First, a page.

The claim that winemaking can be an art form tends to raise hackles. Tom Wark recently included it in his list of wine myths. The reason given for this reluctance to view wine as art is typically that winemaking is more accurately classified as a craft. So it is useful to note what distinguishes craft from art.
The traditional distinction between art and craft comes from Kant, among others, who argued that crafts, regardless of how attractive, are useful for some purpose—pottery is used as a container, furniture is used to provide comfort, etc.—while art serves no purpose other than contemplation. But this view cannot explain architecture or music, both of which are arts that serve purposes other than contemplation.
A more useful distinction is between objects that are created from a preconceived plan vs. those that explore boundaries and take on a life of their own as they are being created. The early 20th Century philosopher R.G. Collingwood insisted on this feature of a craft. A furniture maker knows before she begins what the final product will look like. A skilled carpenter knows the steps needed to create a work and the craft of carpentry is a matter of applying skill to raw materials in order to embody the idea in them.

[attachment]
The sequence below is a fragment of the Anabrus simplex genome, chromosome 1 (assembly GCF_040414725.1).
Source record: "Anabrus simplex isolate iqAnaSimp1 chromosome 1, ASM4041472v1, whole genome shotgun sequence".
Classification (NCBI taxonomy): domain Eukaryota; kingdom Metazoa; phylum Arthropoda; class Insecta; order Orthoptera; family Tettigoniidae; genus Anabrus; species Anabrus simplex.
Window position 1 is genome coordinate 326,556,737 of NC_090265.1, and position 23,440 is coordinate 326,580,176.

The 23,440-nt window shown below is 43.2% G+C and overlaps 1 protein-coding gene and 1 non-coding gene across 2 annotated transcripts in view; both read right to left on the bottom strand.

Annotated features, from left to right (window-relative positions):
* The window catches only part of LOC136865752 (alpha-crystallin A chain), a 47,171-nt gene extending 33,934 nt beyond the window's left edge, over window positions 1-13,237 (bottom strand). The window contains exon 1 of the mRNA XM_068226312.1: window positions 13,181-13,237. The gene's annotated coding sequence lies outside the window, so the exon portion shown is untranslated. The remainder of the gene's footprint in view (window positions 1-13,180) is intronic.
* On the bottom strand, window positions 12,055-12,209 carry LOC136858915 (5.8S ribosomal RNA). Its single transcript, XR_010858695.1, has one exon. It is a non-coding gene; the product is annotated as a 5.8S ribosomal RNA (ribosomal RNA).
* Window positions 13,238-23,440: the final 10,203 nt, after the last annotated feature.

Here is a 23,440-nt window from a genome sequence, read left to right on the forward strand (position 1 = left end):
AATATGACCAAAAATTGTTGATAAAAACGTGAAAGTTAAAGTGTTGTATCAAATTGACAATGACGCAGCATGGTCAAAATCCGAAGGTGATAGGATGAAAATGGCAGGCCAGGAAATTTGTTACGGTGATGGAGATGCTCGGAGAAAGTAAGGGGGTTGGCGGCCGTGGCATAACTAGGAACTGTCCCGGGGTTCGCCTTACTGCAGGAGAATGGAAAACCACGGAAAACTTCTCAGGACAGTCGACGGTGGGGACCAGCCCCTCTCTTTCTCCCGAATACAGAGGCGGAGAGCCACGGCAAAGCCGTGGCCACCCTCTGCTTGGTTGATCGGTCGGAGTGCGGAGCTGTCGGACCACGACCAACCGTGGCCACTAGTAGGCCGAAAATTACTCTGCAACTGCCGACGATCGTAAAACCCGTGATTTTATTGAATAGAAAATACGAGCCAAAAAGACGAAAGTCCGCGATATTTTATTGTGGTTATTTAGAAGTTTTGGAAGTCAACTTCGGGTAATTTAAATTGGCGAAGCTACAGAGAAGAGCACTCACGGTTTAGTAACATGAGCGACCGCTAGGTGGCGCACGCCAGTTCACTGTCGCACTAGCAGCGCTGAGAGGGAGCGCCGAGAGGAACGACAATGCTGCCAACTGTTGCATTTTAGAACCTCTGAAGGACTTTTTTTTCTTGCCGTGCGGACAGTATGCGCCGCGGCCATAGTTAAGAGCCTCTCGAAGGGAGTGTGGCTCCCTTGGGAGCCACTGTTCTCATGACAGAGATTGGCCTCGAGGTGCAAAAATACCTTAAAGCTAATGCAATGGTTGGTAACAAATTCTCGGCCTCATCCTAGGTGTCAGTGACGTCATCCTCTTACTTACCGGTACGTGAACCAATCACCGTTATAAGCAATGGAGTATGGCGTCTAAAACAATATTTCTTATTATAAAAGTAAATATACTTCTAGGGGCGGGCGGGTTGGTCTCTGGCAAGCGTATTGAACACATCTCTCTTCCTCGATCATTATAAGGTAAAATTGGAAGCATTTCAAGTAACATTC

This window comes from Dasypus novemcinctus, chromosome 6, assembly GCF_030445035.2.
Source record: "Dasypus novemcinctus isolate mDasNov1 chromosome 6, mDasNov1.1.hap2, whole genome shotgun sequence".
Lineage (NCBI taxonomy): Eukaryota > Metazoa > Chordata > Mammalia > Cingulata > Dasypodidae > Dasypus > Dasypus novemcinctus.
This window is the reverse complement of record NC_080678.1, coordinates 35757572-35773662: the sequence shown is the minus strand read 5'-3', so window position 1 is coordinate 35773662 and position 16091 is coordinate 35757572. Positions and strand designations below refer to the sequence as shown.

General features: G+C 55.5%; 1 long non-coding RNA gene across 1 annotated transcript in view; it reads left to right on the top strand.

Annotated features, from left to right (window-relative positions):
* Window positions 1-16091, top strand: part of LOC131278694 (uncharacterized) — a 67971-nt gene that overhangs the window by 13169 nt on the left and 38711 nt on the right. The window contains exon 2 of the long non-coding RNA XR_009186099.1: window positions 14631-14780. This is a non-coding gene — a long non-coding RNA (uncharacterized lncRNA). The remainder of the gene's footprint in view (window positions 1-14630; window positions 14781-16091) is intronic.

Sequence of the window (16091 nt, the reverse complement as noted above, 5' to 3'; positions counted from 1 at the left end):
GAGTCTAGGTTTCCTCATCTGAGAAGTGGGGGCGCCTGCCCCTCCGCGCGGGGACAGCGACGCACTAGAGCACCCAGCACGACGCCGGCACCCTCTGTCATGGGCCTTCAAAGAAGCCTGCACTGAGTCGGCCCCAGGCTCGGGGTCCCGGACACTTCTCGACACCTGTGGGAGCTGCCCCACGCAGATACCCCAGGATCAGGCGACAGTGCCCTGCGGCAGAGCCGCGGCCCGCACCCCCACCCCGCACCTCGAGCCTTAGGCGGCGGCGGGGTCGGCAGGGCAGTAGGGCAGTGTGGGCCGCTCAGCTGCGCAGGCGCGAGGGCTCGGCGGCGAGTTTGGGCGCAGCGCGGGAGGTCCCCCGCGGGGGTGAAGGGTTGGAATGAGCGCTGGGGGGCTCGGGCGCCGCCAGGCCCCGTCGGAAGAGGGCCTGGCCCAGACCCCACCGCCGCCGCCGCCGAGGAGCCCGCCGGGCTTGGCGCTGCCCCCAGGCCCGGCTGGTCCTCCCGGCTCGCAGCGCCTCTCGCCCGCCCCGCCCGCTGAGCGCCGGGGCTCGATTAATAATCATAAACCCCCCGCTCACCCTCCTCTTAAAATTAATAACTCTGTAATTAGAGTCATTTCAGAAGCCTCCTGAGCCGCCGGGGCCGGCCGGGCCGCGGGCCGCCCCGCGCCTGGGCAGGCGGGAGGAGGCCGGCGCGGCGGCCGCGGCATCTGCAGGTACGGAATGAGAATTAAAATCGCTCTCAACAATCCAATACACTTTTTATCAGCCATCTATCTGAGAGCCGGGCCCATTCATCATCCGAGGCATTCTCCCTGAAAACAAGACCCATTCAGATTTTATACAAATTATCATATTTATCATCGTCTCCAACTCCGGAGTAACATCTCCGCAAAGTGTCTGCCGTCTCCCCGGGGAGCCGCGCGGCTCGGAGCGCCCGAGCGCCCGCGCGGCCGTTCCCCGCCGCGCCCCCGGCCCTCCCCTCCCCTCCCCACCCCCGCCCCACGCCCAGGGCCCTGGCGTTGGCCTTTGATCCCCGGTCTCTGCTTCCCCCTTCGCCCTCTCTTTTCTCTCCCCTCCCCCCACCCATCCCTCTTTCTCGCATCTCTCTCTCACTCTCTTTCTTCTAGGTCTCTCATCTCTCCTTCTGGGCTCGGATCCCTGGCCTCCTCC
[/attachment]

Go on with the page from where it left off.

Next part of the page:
An artist, by contrast, may have only a vague idea of what the final product will look or sound like and she is using skill to explore and discover how the work should develop. The end only emerges in the process—there is no template for creating art. The artist is routinely as surprised as her audience.
This seems to me to be in the right direction.
According to this criterion, some wines are clearly craftwork, not art. Many wineries have a “house style”, a flavor profile they seek to achieve with each vintage, and their winemaker’s skill is in using technology and knowledge of winemaking to get as close as possible to that flavor profile. Most wines found on supermarket shelves are like this—their customers expect reliability.
But some winemakers take a different approach. They wait until they see the grapes before deciding what to do with them. Once the grapes are sorted and fermentation begins they make further decisions about how to proceed but nothing is written in stone. There are always surprises each vintage that require techniques be adjusted and the target flavor profile be modified. Experiments using new techniques with uncertain outcomes are just part of the game with constant tasting and further adjustments in conception required as it becomes clear how the experiments are working out. For some winemakers, winemaking is an adventure full of uncertainty. The end product of course is a good tasting wine, but what that means is in doubt until it goes in the bottle.
This is winemaking as an art.
There is more to say about what makes something a work of art but simply referring to the craft of winemaking will not disqualify some wines.
I have yet to hear a compelling argument that disqualifies some wines from being art.